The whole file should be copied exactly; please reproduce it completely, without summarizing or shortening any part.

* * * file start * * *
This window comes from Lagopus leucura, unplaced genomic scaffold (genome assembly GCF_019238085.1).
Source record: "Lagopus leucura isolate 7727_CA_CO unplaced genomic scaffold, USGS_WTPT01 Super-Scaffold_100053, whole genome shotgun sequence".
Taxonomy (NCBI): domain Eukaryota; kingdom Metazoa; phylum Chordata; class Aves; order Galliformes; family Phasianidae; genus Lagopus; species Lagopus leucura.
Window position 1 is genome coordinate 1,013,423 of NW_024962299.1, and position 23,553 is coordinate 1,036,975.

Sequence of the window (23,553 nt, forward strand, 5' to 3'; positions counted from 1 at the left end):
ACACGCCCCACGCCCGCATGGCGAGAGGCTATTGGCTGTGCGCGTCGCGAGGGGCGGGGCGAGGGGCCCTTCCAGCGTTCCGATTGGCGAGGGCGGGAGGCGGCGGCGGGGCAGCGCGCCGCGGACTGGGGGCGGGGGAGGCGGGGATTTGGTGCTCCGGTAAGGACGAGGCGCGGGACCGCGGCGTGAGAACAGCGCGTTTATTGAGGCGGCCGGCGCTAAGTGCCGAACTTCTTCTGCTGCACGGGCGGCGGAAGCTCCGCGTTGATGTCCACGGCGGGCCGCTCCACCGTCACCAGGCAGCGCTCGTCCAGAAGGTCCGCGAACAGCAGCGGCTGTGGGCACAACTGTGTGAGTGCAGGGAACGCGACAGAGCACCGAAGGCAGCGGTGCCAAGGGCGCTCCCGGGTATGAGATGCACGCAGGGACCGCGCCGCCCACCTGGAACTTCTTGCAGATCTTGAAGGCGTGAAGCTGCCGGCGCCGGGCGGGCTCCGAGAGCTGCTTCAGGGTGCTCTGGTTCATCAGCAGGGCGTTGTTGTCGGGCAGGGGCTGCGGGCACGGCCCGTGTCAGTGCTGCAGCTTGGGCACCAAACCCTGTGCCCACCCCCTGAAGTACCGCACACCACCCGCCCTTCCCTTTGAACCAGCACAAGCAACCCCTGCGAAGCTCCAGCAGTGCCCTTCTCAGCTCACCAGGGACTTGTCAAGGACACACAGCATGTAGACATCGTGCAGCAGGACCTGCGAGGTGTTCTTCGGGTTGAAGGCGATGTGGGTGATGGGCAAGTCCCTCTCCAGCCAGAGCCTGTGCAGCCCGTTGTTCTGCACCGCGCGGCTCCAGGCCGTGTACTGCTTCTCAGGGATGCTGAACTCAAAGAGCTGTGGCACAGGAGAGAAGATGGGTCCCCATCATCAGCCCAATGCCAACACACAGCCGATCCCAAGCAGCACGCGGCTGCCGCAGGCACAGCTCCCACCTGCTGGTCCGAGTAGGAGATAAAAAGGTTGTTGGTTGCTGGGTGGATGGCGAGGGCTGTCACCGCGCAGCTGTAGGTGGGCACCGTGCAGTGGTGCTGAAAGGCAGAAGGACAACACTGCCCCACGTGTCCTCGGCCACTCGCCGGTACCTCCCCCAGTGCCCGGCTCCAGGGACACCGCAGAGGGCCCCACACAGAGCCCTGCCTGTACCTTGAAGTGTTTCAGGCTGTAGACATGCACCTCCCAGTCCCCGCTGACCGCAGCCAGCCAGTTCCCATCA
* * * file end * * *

This window comes from Lagopus leucura, unplaced genomic scaffold (genome assembly GCF_019238085.1).
Source record: "Lagopus leucura isolate 7727_CA_CO unplaced genomic scaffold, USGS_WTPT01 Super-Scaffold_100053, whole genome shotgun sequence".
Taxonomy (NCBI): domain Eukaryota; kingdom Metazoa; phylum Chordata; class Aves; order Galliformes; family Phasianidae; genus Lagopus; species Lagopus leucura.
Window position 1 is genome coordinate 1,013,423 of NW_024962299.1, and position 23,553 is coordinate 1,036,975.

Sequence of the window (23,553 nt, forward strand, 5' to 3'; positions counted from 1 at the left end):
ACACGCCCCACGCCCGCATGGCGAGAGGCTATTGGCTGTGCGCGTCGCGAGGGGCGGGGCGAGGGGCCCTTCCAGCGTTCCGATTGGCGAGGGCGGGAGGCGGCGGCGGGGCAGCGCGCCGCGGACTGGGGGCGGGGGAGGCGGGGATTTGGTGCTCCGGTAAGGACGAGGCGCGGGACCGCGGCGTGAGAACAGCGCGTTTATTGAGGCGGCCGGCGCTAAGTGCCGAACTTCTTCTGCTGCACGGGCGGCGGAAGCTCCGCGTTGATGTCCACGGCGGGCCGCTCCACCGTCACCAGGCAGCGCTCGTCCAGAAGGTCCGCGAACAGCAGCGGCTGTGGGCACAACTGTGTGAGTGCAGGGAACGCGACAGAGCACCGAAGGCAGCGGTGCCAAGGGCGCTCCCGGGTATGAGATGCACGCAGGGACCGCGCCGCCCACCTGGAACTTCTTGCAGATCTTGAAGGCGTGAAGCTGCCGGCGCCGGGCGGGCTCCGAGAGCTGCTTCAGGGTGCTCTGGTTCATCAGCAGGGCGTTGTTGTCGGGCAGGGGCTGCGGGCACGGCCCGTGTCAGTGCTGCAGCTTGGGCACCAAACCCTGTGCCCACCCCCTGAAGTACCGCACACCACCCGCCCTTCCCTTTGAACCAGCACAAGCAACCCCTGCGAAGCTCCAGCAGTGCCCTTCTCAGCTCACCAGGGACTTGTCAAGGACACACAGCATGTAGACATCGTGCAGCAGGACCTGCGAGGTGTTCTTCGGGTTGAAGGCGATGTGGGTGATGGGCAAGTCCCTCTCCAGCCAGAGCCTGTGCAGCCCGTTGTTCTGCACCGCGCGGCTCCAGGCCGTGTACTGCTTCTCAGGGATGCTGAACTCAAAGAGCTGTGGCACAGGAGAGAAGATGGGTCCCCATCATCAGCCCAATGCCAACACACAGCCGATCCCAAGCAGCACGCGGCTGCCGCAGGCACAGCTCCCACCTGCTGGTCCGAGTAGGAGATAAAAAGGTTGTTGGTTGCTGGGTGGATGGCGAGGGCTGTCACCGCGCAGCTGTAGGTGGGCACCGTGCAGTGGTGCTGAAAGGCAGAAGGACAACACTGCCCCACGTGTCCTCGGCCACTCGCCGGTACCTCCCCCAGTGCCCGGCTCCAGGGACACCGCAGAGGGCCCCACACAGAGCCCTGCCTGTACCTTGAAGTGTTTCAGGCTGTAGACATGCACCTCCCAGTCCCCGCTGACCGCAGCCAGCCAGTTCCCATCA